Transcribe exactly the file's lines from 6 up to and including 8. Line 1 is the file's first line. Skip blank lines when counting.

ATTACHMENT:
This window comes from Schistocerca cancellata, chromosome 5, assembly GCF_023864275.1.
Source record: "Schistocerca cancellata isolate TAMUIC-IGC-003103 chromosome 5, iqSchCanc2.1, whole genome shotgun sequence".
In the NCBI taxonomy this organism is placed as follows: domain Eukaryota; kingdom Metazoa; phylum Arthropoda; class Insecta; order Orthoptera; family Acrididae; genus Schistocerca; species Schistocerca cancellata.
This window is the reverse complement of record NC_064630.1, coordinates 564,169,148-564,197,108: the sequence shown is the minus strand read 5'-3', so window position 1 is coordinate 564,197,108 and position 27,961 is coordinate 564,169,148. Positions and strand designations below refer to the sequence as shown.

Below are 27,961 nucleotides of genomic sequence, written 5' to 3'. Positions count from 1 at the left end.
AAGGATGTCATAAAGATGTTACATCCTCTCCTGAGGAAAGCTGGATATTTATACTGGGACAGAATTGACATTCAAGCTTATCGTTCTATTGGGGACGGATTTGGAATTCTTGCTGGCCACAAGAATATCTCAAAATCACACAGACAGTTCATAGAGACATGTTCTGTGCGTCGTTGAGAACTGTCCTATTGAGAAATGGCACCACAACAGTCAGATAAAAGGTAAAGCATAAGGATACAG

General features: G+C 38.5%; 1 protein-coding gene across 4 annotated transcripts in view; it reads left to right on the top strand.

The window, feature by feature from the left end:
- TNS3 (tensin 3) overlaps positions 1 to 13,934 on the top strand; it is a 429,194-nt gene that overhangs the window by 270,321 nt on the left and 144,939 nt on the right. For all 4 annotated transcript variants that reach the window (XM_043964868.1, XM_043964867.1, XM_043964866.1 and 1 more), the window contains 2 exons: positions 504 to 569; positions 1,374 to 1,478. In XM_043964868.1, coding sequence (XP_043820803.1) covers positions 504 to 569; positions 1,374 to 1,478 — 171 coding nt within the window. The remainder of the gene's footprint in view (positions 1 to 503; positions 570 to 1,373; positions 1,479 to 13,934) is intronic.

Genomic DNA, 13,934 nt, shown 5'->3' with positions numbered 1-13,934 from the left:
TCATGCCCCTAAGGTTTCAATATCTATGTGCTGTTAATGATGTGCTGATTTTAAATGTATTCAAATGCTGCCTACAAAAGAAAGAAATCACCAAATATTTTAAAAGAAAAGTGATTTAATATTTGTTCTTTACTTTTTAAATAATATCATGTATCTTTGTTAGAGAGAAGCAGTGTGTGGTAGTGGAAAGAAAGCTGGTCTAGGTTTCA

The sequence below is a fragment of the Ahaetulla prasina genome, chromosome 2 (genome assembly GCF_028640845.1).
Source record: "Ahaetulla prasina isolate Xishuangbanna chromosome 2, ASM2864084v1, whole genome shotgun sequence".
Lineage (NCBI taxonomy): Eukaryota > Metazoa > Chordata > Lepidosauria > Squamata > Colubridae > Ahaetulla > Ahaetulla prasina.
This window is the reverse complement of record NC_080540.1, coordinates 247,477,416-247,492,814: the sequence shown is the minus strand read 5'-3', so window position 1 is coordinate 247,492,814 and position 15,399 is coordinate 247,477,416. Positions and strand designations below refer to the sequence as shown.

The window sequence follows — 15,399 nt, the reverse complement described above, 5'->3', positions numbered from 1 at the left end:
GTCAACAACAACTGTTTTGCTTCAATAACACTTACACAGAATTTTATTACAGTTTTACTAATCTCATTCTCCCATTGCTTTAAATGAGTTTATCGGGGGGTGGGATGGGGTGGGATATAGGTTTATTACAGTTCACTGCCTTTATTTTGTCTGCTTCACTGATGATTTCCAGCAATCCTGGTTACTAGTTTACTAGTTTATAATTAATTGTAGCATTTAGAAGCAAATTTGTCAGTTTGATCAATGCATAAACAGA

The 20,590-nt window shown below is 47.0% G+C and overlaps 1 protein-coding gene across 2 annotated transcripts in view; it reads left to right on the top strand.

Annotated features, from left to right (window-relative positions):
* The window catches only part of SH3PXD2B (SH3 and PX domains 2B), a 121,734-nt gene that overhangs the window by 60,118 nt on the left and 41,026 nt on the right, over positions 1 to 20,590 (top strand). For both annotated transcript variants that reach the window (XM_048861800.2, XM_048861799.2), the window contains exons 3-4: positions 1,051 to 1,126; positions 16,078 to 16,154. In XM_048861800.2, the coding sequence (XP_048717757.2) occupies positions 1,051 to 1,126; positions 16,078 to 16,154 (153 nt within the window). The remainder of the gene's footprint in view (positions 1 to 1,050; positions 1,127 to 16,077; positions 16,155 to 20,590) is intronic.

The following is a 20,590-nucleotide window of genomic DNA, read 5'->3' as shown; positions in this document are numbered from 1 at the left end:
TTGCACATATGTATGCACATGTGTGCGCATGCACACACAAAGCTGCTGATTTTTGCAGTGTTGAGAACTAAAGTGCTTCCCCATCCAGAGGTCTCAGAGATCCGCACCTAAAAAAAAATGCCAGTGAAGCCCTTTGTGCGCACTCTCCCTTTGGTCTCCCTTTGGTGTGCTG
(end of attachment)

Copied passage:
AAGGATGTCATAAAGATGTTACATCCTCTCCTGAGGAAAGCTGGATATTTATACTGGGACAGAATTGACATTCAAGCTTATCGTTCTATTGGGGACGGATTTGGAATTCTTGCTGGCCACAAGAATATCTCAAAATCACACAGACAGTTCATAGAGACATGTTCTGTGCGTCGTTGAGAACTGTCCTATTGAGAAATGGCACCACAACAGTCAGATAAAAGGTAAAGCATAAGGATACAG

General features: G+C 38.5%; 1 protein-coding gene across 4 annotated transcripts in view; it reads left to right on the top strand.

The window, feature by feature from the left end: